Do you ever feel frustrated by time?
I was at the zoo recently, waiting for the rest of my family outside of an exhibit while the baby slept in the stroller. I took some time to pray there and I came to reflect on time.
Things change over time. The Earth changes. Animals adapt to new environments and specialize in peculiar ways.
This is a biblical concept. In Psalm 102, the writer said that the earth, sky, and outer space will perish, they will all wear out like a garment and God will change them like a robe. (my paraphrase of verse 26)
As humans in a fallen world, our relationship with time is largely uncomfortable.
We never seem to have enough time, except when we don’t want it, then we’re “bored.” Our bodies are subject to aging and they wear out. We wait and wait for good things, and then they’re over as soon as they begin.
David reflected our angst in Psalm 39 when he said, “O Lord, make me know my end and what is the measure of my days; let me know how fleeting I am! Behold, you have made my days a few handbreadths, and my lifetime is as nothing before you. Surely all mankind stands as a mere breath!” (verses 4-5)
Time can feel like such a curse! It’s so fleeting. Our experience of time is completely subjective, yet there’s nothing we can do to change it. We are trapped in time.
But here’s the thing: time is a created construct.
Time didn’t exist before God called it into place. It wasn’t a parameter that He was forced to work within. God created time.
God Himself exists outside of time. God has no beginning and no end. Peter poetically emphasized God’s relationship to time when he said, “But do not overlook this one fact, beloved, that with the Lord one day is as a thousand years, and a thousand years as one day.” (2 Peter 3:8)
I don’t think we can truly fathom it in our human minds, but God could have created a universe without time.
That means that He made time on purpose.
And God called His creation good.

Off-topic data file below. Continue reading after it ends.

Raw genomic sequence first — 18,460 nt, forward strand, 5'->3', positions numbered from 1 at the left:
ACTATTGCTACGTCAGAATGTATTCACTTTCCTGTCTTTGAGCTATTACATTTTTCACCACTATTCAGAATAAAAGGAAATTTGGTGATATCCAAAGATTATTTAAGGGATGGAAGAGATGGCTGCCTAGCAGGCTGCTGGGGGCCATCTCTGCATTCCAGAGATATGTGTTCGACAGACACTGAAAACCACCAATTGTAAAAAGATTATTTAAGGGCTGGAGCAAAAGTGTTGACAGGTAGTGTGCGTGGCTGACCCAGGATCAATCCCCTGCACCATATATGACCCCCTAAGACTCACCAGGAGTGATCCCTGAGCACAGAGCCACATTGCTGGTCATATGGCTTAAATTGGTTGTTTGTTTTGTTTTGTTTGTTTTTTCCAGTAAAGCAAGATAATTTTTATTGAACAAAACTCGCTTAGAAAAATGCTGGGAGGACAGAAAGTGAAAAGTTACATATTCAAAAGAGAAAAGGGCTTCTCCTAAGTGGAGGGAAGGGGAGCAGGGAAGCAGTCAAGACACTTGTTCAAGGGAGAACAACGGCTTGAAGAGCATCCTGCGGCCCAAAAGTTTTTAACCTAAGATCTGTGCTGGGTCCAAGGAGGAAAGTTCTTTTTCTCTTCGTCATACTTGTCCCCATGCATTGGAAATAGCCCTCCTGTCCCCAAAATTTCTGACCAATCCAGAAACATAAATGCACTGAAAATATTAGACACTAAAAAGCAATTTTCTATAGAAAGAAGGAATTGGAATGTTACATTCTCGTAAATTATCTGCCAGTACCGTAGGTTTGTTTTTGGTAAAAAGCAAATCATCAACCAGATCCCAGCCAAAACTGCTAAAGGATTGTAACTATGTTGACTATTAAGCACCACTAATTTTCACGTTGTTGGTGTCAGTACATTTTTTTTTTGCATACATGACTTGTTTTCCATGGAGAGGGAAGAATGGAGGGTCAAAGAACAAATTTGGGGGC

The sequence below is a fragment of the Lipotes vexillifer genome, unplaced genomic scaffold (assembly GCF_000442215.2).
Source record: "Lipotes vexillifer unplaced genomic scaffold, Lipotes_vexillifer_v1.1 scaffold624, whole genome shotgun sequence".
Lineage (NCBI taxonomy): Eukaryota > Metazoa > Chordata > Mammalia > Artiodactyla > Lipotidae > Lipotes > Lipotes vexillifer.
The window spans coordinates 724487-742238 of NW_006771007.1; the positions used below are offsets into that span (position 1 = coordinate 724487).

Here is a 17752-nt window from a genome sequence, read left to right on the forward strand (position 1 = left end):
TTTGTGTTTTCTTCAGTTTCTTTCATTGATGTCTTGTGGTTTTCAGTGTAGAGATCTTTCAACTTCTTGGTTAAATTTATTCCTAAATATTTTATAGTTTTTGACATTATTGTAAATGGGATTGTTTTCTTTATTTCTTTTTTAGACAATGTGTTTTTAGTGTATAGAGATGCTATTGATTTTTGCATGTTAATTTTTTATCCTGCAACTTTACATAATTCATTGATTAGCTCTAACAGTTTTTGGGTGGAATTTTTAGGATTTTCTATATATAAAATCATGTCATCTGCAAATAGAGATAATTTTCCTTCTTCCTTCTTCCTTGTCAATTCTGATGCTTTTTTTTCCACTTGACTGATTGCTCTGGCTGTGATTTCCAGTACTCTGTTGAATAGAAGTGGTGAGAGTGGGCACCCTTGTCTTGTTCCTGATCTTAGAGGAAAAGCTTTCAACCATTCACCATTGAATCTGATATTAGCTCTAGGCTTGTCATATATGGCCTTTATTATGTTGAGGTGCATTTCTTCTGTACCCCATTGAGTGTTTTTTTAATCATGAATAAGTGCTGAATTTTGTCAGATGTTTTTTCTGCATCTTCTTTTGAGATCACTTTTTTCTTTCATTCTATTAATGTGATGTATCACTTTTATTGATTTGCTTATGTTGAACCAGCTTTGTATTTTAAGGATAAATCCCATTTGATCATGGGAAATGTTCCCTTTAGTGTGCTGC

I don’t have an easy conclusion that I can wrap up with a bow on this one. But I think the Holy Spirit wants us to enter into a different understanding of time, a different way to relate to something good that God made.
If God created time, and He says that His creation is good, then what would a Kingdom-minded relationship to time look like?
What if time wasn’t an enemy, but an ally? What if we stopped looking at it as a curse, and instead embraced time, with all of its peculiarity, as a gift?
How might the way we work, the way we pray, the way we pay attention to people change if our perspective on time itself changed?
I want you to meditate on time as a gift of God this week. Not just “thank you God for the time you give me for this or that” (although that’s good, too), but on the construct of time itself. Its passage, its finite nature, the meaning of change.
As you consider it, look at Ephesians 2:4-6, and consider carefully the verb tenses:
“But God, being rich in mercy, because of the great love with which he loved us, even when we were dead in our trespasses, made us alive together with Christ—by grave you have been saved—and raised us up with him and seated us with him in the heavenly places in Christ Jesus, so that in the coming ages he might show the immeasurable riches of his grace in kindness towards us.”
You are already seated in heavenly (eternal) places. What is the meaning of God’s gift of time for you now, in the present age?
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